Upbeat music has been a mainstay at running events for many years. In the past, a licensing manager for the American Society of Composers, Authors and Publishers (ASCAP) has contacted RRCA members about music licensing.
Did you know that if you plan on playing music at your event you could be subjected to fines or even worse a lawsuit if you do not have a music license? According to ASCAP, music is valuable intellectual property. Ownership of this property remains with those who create it. In order to perform or play copyrighted music lawfully for the entertainment of others, you must obtain permission from the copyright owners or their representatives, such as ASCAP.
If you plan on playing music at your event, you need to obtain public performance rights to play recorded music. Just because you own a CD or have created a pre-and post-race play-list from music you have purchased online through iTunes or a similar service does not give you the right to play it publically.
If you have been playing music at your events for years without a music license, don"�t panic. Obtaining a music license is not complicated nor is it terribly expensive. Public performance rights licensing is managed by two organizations, ASCAP (American Society of Composers, Authors and Publishers) and BMI (Broadcast Music Incorporated).
After speaking with a licensing manager at ASCAP, the RRCA was informed that an ASCAP blanket license agreement is the most convenient and economical way to obtain permission to publicly perform any and all of the millions of copyrighted musical works in the vast ASCAP repertory, which boasts over 330,000 songwriters. Unfortunately, the RRCA cannot act as an agent for our members with ASCAP. So RRCA members that want to play music at their event will need to contact either ASCAP or BMI to obtain a blanket license agreement.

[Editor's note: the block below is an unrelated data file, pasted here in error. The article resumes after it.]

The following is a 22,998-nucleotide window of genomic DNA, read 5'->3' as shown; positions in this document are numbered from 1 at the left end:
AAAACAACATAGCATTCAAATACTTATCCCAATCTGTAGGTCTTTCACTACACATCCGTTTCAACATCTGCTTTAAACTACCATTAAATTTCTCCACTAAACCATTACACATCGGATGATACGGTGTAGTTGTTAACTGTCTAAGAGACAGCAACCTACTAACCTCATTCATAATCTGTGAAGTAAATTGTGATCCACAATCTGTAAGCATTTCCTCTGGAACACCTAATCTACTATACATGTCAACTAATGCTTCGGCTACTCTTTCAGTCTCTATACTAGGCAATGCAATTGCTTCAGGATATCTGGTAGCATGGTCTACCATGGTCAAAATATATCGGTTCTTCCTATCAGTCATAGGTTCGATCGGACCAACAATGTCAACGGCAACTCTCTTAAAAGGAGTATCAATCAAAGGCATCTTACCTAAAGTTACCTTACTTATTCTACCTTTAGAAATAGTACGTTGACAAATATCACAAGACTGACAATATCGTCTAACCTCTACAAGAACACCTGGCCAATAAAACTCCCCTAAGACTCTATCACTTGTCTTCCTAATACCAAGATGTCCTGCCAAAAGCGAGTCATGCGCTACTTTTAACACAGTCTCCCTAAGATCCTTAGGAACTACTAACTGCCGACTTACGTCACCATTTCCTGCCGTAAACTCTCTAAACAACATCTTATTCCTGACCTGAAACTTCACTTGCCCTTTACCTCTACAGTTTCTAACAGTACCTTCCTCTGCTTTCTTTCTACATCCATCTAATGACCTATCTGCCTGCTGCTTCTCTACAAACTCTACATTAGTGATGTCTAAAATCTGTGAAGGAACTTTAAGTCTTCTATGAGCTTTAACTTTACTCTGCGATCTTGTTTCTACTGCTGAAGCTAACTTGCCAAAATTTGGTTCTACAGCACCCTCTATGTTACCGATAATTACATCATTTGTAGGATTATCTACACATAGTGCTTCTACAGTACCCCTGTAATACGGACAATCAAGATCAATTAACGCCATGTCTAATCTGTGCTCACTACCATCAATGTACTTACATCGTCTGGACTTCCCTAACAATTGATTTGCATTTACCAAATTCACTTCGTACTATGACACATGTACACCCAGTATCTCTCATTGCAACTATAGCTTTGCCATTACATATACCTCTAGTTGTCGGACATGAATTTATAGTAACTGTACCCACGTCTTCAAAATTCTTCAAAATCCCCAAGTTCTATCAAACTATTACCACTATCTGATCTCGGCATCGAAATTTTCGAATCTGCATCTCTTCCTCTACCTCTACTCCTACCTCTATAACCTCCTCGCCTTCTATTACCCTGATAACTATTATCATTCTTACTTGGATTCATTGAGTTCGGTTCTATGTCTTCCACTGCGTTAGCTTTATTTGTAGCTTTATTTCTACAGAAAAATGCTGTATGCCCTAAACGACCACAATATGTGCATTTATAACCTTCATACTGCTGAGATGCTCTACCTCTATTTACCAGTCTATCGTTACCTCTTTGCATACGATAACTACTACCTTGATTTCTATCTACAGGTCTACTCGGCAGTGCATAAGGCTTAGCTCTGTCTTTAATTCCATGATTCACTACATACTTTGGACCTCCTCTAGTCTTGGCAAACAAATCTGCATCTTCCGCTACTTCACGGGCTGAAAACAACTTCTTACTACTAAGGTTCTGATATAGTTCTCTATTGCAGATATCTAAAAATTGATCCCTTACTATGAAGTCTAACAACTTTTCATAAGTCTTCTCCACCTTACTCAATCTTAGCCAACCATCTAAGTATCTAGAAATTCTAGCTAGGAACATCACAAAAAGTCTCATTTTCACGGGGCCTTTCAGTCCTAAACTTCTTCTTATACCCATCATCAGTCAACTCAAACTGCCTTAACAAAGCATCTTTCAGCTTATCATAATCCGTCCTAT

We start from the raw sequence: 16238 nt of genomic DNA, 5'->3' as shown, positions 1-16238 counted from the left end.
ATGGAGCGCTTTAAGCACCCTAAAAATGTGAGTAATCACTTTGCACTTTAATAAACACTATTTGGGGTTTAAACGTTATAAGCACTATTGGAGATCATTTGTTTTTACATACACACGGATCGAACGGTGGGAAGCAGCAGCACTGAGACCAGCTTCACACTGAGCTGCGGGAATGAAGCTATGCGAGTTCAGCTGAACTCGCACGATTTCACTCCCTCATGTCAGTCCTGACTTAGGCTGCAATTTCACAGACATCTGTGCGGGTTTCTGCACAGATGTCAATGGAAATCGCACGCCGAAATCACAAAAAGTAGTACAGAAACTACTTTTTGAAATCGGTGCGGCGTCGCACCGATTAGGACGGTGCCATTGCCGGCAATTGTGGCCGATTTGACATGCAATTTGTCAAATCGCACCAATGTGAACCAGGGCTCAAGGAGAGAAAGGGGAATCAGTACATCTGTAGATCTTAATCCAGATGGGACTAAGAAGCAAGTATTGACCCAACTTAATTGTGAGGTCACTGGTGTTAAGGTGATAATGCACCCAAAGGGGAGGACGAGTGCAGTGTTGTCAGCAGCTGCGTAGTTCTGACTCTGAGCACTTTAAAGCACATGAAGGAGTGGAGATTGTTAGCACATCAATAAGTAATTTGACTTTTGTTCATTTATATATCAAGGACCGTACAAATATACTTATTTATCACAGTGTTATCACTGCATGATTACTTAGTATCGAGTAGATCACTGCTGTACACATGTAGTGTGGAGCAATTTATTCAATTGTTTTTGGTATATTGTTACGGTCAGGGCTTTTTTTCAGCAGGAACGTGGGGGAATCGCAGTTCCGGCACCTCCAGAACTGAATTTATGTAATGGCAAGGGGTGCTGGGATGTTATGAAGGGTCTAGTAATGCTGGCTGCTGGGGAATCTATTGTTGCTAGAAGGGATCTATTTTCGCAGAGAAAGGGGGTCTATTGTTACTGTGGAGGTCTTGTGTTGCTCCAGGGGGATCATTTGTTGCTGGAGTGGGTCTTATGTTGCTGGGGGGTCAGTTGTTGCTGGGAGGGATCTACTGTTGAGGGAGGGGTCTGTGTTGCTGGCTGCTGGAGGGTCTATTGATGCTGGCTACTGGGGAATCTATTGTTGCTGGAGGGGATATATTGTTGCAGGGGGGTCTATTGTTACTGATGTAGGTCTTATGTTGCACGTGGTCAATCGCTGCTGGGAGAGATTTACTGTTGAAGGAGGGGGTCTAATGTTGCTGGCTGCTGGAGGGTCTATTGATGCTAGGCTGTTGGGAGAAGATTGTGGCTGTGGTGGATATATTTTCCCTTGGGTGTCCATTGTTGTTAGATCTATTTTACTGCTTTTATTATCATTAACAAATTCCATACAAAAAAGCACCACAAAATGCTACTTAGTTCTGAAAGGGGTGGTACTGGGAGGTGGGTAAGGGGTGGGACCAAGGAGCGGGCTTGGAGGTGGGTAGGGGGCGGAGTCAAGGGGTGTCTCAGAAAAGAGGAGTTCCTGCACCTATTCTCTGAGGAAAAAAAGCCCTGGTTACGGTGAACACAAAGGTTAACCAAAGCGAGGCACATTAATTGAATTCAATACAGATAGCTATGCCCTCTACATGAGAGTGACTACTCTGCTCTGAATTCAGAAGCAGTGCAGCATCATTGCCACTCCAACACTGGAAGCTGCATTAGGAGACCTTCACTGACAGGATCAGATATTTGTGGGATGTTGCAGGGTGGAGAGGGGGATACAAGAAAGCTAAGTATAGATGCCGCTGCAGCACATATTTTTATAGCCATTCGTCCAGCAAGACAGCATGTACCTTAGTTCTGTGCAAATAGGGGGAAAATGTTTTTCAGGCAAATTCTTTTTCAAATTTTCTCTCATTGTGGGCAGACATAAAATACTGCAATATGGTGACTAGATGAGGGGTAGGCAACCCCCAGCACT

The fees are reasonable to obtain a one-day license and are based on expected number of people that will be part of the event. This includes runners and spectators.
The fees quoted are as follows:
1 to 6,000 people
6,001 to 12,000 people
12,001 to 25,000 people
If you hire or have a volunteer DJ for your events, be sure they have a music license. RRCA members are encouraged to contact ASCAP or BMI for more information about obtaining public performance rights for music played at events.
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